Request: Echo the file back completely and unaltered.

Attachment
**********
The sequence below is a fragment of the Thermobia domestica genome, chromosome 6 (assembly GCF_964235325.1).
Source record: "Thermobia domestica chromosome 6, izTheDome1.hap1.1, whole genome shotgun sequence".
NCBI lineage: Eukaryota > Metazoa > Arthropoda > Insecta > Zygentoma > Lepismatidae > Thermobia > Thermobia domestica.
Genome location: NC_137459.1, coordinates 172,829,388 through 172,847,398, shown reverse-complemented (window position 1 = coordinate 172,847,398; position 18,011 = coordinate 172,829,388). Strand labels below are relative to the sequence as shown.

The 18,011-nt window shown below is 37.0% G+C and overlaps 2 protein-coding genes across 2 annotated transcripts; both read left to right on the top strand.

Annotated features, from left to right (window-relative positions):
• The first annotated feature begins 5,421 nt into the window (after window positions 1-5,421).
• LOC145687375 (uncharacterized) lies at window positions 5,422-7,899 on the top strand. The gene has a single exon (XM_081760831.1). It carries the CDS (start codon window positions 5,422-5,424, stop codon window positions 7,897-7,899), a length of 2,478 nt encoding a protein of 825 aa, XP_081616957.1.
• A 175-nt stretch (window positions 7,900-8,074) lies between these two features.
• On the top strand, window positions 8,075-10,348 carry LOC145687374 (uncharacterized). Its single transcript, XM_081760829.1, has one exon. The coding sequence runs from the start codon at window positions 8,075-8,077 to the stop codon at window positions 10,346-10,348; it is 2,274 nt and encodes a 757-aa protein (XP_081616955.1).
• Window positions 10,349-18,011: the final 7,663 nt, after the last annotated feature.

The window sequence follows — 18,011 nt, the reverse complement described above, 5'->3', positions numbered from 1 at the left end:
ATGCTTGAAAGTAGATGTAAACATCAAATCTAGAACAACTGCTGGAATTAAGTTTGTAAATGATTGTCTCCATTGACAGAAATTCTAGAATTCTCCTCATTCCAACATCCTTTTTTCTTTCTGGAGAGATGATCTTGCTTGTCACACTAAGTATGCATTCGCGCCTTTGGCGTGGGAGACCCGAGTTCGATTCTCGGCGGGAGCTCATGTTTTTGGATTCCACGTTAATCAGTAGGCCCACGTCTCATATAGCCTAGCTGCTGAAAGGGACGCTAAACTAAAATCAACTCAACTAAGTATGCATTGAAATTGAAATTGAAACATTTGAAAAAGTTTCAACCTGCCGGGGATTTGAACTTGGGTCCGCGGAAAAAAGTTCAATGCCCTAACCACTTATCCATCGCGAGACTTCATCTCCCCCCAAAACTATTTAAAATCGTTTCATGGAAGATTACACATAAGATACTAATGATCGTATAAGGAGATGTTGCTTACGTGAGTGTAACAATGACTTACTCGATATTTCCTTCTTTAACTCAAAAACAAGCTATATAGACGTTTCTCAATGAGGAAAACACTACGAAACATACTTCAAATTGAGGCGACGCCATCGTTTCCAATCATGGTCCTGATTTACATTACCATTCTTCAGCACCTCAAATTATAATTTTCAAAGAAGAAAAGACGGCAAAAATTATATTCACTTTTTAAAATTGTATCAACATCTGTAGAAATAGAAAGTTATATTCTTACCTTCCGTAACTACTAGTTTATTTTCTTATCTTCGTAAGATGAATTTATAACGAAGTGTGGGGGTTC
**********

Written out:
The sequence below is a fragment of the Thermobia domestica genome, chromosome 6 (assembly GCF_964235325.1).
Source record: "Thermobia domestica chromosome 6, izTheDome1.hap1.1, whole genome shotgun sequence".
NCBI lineage: Eukaryota > Metazoa > Arthropoda > Insecta > Zygentoma > Lepismatidae > Thermobia > Thermobia domestica.
Genome location: NC_137459.1, coordinates 172,829,388 through 172,847,398, shown reverse-complemented (window position 1 = coordinate 172,847,398; position 18,011 = coordinate 172,829,388). Strand labels below are relative to the sequence as shown.

The 18,011-nt window shown below is 37.0% G+C and overlaps 2 protein-coding genes across 2 annotated transcripts; both read left to right on the top strand.

Annotated features, from left to right (window-relative positions):
• The first annotated feature begins 5,421 nt into the window (after window positions 1-5,421).
• LOC145687375 (uncharacterized) lies at window positions 5,422-7,899 on the top strand. The gene has a single exon (XM_081760831.1). It carries the CDS (start codon window positions 5,422-5,424, stop codon window positions 7,897-7,899), a length of 2,478 nt encoding a protein of 825 aa, XP_081616957.1.
• A 175-nt stretch (window positions 7,900-8,074) lies between these two features.
• On the top strand, window positions 8,075-10,348 carry LOC145687374 (uncharacterized). Its single transcript, XM_081760829.1, has one exon. The coding sequence runs from the start codon at window positions 8,075-8,077 to the stop codon at window positions 10,346-10,348; it is 2,274 nt and encodes a 757-aa protein (XP_081616955.1).
• Window positions 10,349-18,011: the final 7,663 nt, after the last annotated feature.

The window sequence follows — 18,011 nt, the reverse complement described above, 5'->3', positions numbered from 1 at the left end:
ATGCTTGAAAGTAGATGTAAACATCAAATCTAGAACAACTGCTGGAATTAAGTTTGTAAATGATTGTCTCCATTGACAGAAATTCTAGAATTCTCCTCATTCCAACATCCTTTTTTCTTTCTGGAGAGATGATCTTGCTTGTCACACTAAGTATGCATTCGCGCCTTTGGCGTGGGAGACCCGAGTTCGATTCTCGGCGGGAGCTCATGTTTTTGGATTCCACGTTAATCAGTAGGCCCACGTCTCATATAGCCTAGCTGCTGAAAGGGACGCTAAACTAAAATCAACTCAACTAAGTATGCATTGAAATTGAAATTGAAACATTTGAAAAAGTTTCAACCTGCCGGGGATTTGAACTTGGGTCCGCGGAAAAAAGTTCAATGCCCTAACCACTTATCCATCGCGAGACTTCATCTCCCCCCAAAACTATTTAAAATCGTTTCATGGAAGATTACACATAAGATACTAATGATCGTATAAGGAGATGTTGCTTACGTGAGTGTAACAATGACTTACTCGATATTTCCTTCTTTAACTCAAAAACAAGCTATATAGACGTTTCTCAATGAGGAAAACACTACGAAACATACTTCAAATTGAGGCGACGCCATCGTTTCCAATCATGGTCCTGATTTACATTACCATTCTTCAGCACCTCAAATTATAATTTTCAAAGAAGAAAAGACGGCAAAAATTATATTCACTTTTTAAAATTGTATCAACATCTGTAGAAATAGAAAGTTATATTCTTACCTTCCGTAACTACTAGTTTATTTTCTTATCTTCGTAAGATGAATTTATAACGAAGTGTGGGGGTTC